Why is there an increase in hospital admissions due to air pollution? It is well known that both short and long-term exposure to air pollution increases the rate of hospital admissions and make the case for hospital air filtration. To quote just one study, from researchers at Harvard School of Public Health Health, every 10 microgram increase in long-term PM2.5 exposure caused:
PM2.5 stands for particulate matter with a size of 2.5 microns or below. These tiny particles, coated in soot and other chemicals penetrate deep into the lung, causing inflammation which is the underlying cause of many health problems. Other forms of pollution, like ozone and nitrogen oxides, are also linked to increased hospital admissions. It is children, the elderly and those with chronic disease such as heart disease, asthma, and diabetes, who are the most at risk from air pollution and thus more likely to be admitted to the hospital due to elevated pollution levels.
Of course, hospital admissions cost money. The government's Air Quality Strategy of 2007 put the cost of the health impact of poor air quality in the UK between £8.5 billion and £20.2 billion per annum. This figure is based mainly upon the cost of life-years cost (put simply, dead people don't pay tax or produce anything). It's interesting that the Environmental Audit Committee commented that this figure is not dissimilar to the costs of alcohol misuse to society – we hear plenty about the latter, but not so much about the health toll of air pollution. Also, the cost of £8.5 billion to £20.5 billion due to air pollution is an underestimate because it takes account only of mortality, not morbidity (illness) so does not include hospital admission costs. Focusing just upon asthma, there are around 74,000 emergency admissions for asthma every year in the UK and Asthma UK tells us that each hospital admission will cost the health service around £600. The links between asthma and poor air quality are well established, so some of the total cost of asthma-related admissions to the hospital will be attributed to air pollution exposure.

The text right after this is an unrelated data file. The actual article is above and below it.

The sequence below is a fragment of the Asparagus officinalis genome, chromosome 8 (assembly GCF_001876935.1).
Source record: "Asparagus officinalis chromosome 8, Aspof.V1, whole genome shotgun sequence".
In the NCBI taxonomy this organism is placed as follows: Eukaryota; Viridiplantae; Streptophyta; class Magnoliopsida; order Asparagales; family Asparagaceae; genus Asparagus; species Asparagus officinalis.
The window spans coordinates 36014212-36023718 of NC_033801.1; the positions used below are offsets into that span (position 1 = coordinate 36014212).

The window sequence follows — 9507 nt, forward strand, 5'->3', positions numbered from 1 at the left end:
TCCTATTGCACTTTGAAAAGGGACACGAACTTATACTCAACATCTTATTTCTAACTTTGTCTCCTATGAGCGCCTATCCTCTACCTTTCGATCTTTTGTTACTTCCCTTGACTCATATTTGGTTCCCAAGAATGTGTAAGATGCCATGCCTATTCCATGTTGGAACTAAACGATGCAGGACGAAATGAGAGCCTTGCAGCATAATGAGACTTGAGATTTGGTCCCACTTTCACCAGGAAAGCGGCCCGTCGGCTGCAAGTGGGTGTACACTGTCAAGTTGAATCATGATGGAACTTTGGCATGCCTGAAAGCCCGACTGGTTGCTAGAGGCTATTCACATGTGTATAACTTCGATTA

Meanwhile, Sussex Air Quality Partnership (a partnership between the various local authorities in the county) is working with King’s College environmental researchers to find out how much money could be saved in terms of reduced hospital admissions and GP visits if the air quality was improved. They have their own air quality alert service to give out information to those at risk and, of course, there is also the national Daily Air Quality Index which is available nationwide. This information is useful in helping people plan activities, and it is important to understand that air quality - especially indoor air quality - is in the same category as smoking, obesity and alcohol consumption as a health risk factor. While outdoor air quality is controlled through effective environmental legislation, exposure to indoor air pollution is only controlled through individual behavioural change and the use of proper hospital air filtration.
To find out more about how indoor air quality can be improved to both help reduce hospital admissions and the financial burden on hospitals and other organisations, call us and speak to a member of our expert team - 020 3176 0524. Many of our customers depend on IQAir systems such as theIQAir CleanZone SL to protect themselves and those they are responsible for from indoor air contamination such as PM2.5 and ozone.
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Since the emergence of Covid-19 and global efforts to minimise the spread of infection throughout populations, there has been a renewed focus on determining what measures can be adopted to mitigate the risk of airborne transmission of respiratory viruses, including Covid-19, in a range of close proximity indoor settings.